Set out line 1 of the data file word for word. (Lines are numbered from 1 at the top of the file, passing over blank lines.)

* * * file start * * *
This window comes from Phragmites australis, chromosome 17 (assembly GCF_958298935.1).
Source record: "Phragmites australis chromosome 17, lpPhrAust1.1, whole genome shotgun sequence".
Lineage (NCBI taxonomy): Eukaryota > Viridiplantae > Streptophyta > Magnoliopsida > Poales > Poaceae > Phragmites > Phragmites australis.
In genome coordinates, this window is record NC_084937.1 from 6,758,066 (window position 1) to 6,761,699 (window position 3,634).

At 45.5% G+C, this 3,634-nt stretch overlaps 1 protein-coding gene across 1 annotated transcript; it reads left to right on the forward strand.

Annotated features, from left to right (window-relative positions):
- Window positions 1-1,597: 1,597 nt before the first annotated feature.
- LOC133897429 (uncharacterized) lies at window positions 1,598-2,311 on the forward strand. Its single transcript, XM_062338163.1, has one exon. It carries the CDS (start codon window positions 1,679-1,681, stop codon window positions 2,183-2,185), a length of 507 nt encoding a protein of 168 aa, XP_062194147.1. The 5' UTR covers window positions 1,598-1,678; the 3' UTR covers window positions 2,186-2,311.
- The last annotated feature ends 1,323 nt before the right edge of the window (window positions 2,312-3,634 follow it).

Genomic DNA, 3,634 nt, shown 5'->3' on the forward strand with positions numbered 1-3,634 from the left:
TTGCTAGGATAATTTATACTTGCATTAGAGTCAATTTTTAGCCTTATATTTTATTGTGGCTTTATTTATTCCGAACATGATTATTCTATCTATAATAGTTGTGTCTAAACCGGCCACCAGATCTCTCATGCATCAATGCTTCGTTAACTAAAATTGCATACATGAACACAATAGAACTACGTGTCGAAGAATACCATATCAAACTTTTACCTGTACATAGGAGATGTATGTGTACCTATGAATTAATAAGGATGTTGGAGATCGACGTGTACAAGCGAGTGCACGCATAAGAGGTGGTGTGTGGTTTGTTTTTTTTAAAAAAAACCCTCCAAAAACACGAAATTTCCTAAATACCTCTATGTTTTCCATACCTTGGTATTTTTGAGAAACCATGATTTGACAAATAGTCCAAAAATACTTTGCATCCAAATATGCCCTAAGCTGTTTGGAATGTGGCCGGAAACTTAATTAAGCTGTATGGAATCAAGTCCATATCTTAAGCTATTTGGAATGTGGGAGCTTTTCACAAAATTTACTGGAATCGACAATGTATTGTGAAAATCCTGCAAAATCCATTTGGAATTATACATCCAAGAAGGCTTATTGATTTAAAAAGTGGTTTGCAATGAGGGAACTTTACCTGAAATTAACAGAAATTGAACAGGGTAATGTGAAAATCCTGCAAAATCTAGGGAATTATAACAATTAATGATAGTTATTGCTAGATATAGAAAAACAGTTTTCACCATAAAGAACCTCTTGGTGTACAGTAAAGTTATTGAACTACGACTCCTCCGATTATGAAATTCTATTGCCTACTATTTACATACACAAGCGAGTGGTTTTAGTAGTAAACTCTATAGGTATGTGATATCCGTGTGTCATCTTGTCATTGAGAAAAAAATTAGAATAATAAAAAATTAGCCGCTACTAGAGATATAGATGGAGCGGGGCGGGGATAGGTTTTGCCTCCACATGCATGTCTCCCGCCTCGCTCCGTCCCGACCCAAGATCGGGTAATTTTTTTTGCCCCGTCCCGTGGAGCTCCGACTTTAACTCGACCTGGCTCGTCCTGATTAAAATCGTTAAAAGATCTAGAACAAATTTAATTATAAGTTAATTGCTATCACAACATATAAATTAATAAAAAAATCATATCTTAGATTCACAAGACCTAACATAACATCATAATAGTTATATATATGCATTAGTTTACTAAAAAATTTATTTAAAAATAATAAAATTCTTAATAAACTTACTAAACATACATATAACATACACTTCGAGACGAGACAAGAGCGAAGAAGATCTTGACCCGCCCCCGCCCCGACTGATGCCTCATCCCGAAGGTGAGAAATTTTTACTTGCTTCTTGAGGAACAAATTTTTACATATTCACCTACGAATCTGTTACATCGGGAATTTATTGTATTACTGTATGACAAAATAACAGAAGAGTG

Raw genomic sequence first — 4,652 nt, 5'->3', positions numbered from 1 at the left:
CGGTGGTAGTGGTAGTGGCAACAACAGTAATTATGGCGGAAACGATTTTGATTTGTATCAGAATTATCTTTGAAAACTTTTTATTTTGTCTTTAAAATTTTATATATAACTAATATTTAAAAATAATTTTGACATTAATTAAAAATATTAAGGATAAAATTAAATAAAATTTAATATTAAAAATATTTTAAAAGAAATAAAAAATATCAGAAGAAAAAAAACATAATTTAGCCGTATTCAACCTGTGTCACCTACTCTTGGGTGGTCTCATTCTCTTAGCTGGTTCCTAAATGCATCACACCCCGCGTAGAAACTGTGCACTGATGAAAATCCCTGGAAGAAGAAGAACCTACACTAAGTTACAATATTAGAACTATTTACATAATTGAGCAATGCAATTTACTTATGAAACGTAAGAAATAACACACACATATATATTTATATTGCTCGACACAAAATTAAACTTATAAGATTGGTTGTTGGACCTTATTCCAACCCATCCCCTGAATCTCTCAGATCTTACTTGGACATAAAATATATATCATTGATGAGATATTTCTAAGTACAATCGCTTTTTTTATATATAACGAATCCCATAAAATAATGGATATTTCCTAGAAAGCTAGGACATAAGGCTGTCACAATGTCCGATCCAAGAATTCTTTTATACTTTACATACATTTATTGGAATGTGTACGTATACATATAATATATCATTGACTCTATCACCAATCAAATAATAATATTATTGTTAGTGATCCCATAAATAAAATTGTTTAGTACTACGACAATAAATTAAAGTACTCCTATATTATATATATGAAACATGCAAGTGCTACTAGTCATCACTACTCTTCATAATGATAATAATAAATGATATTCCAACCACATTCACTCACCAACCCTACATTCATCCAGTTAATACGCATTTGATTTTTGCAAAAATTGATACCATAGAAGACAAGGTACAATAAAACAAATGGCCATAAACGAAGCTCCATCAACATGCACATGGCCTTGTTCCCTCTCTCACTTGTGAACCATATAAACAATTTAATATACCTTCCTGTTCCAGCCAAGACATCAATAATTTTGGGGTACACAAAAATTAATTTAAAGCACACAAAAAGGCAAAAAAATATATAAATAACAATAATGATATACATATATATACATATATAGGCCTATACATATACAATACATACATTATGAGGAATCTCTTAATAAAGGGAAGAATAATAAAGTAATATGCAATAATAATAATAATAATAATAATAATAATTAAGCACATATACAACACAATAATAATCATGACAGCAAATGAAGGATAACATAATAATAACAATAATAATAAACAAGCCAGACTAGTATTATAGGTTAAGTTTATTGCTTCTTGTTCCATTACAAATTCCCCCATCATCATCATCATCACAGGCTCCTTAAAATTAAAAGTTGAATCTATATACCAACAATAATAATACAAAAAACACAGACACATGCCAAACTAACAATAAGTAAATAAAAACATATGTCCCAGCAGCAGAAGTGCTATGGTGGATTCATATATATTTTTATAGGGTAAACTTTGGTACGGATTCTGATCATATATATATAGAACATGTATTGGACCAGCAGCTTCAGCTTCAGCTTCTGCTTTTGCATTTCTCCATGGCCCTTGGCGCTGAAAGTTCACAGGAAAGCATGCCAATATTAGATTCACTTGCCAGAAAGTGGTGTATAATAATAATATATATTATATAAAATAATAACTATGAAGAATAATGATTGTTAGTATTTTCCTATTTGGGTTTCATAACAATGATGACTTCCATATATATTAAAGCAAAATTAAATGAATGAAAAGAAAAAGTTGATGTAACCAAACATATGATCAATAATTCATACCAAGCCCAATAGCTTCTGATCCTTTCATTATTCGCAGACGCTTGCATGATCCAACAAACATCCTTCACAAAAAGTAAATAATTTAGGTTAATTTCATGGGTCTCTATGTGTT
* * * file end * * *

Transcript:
This window comes from Phragmites australis, chromosome 17 (assembly GCF_958298935.1).